Meredith Monk Ellis Island

Phillip Glass – Études Nos 9 and 2

Debussy Études Book 1

Christina McMaster, piano

My second trip to Wimbledon International Music Festival proved as rewarding and enjoyable as the first. As part of the Festival’s New Generation Artist Series, pianist Christina McMaster gave a lunchtime concert featuring music by living American composers Meredith Monk and Philip Glass, together with Études by Claude Debussy.

Christina studied with Joanna Macgregor at the Royal Academy of Music and I think the influence of her mentor shows in her imaginative and eclectic programmes and the clarity, panache and vivid colour of her playing. Monk’s ‘Ellis Island’ was written to accompany a short silent film of the same name, which celebrates the gateway to the USA for thousands of immigrants in search of a better future. The music, originally scored for two pianos (I assume the transcription for solo piano was arranged by Christina herself), has a lilting Gaelic flavour, a reminder that many people from Scotland and Ireland emigrated to America. The overall message of the music is hopeful and joyful, though a quieter section at the end suggests eagerness tinged with anxiety at what the future may hold. Christina created a lovely bright, crystalline sound with a great sense of energy throughout, though the music never felt relentless, but rather light and dancing.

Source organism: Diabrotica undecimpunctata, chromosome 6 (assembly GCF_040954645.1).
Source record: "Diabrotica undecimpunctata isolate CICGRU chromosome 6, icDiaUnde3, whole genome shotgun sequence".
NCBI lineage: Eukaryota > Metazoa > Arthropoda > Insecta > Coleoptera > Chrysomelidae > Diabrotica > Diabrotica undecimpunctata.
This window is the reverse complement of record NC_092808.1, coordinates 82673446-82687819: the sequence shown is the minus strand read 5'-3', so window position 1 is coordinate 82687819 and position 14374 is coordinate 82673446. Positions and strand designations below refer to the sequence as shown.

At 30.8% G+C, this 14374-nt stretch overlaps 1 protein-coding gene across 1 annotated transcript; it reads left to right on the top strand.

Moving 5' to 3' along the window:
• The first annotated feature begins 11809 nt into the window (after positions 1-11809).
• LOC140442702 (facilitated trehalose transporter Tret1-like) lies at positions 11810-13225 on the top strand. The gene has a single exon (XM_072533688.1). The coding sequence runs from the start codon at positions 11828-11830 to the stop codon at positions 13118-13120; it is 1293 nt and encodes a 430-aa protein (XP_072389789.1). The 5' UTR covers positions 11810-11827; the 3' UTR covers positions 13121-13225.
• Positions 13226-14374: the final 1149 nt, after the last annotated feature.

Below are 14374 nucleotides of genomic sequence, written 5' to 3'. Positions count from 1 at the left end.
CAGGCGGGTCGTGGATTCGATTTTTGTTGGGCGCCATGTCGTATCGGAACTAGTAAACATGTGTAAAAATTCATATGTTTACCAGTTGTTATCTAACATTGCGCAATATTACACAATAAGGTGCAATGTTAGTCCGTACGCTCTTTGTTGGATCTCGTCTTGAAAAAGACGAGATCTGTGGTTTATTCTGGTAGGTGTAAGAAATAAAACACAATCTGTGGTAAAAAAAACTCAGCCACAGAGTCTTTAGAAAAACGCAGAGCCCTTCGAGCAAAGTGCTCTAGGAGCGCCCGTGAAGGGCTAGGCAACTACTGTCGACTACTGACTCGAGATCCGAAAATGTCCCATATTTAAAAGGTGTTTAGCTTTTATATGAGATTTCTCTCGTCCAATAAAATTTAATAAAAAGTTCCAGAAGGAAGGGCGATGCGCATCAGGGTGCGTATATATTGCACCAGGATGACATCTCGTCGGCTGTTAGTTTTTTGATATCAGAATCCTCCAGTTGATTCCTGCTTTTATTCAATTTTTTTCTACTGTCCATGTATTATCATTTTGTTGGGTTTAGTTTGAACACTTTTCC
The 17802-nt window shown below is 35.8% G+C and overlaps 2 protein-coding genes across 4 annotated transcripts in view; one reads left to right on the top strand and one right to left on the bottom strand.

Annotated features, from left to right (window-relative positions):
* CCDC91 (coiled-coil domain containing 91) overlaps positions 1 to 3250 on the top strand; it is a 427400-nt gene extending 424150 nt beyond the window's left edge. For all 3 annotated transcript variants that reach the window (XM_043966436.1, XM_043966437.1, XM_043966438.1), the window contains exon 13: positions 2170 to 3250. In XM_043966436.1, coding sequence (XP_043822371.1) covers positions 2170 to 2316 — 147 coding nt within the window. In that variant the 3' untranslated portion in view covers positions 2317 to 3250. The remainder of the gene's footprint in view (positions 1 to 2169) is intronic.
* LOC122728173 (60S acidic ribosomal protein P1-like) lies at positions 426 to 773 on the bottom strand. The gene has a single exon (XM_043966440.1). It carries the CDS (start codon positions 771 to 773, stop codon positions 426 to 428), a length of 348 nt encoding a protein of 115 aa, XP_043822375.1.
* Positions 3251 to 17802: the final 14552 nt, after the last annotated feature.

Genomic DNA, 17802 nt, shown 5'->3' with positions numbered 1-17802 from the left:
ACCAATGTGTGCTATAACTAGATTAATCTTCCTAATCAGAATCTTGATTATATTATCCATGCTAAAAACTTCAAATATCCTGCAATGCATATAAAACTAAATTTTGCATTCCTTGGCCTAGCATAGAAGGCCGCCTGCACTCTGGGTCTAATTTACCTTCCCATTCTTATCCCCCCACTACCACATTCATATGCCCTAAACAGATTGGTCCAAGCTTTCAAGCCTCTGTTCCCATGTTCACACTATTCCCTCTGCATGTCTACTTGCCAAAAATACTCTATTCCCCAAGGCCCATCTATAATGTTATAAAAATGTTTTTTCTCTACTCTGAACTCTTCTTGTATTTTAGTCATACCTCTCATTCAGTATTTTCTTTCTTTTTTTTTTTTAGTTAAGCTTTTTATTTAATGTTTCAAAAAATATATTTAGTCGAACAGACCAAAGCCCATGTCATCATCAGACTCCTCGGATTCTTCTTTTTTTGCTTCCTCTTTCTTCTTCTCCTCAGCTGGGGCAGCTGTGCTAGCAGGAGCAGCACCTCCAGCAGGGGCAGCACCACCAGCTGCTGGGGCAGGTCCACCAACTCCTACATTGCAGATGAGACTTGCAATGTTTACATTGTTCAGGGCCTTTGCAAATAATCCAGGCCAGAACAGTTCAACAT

Fellow New Yorker Philip Glass is regarded as the master of minimalism, but his piano music when played with sensitivity can feel almost romantic, and this was certainly Christina’s approach to the two Études by Glass in this programme, one frenetic and urgent, the other more reflective with its Schubertian long-spun motifs, spaciousness and unexpected harmonic shifts. Her sense of pacing, elegantly nuanced dynamics and tempo made these works the highlight of this excellent programme for me.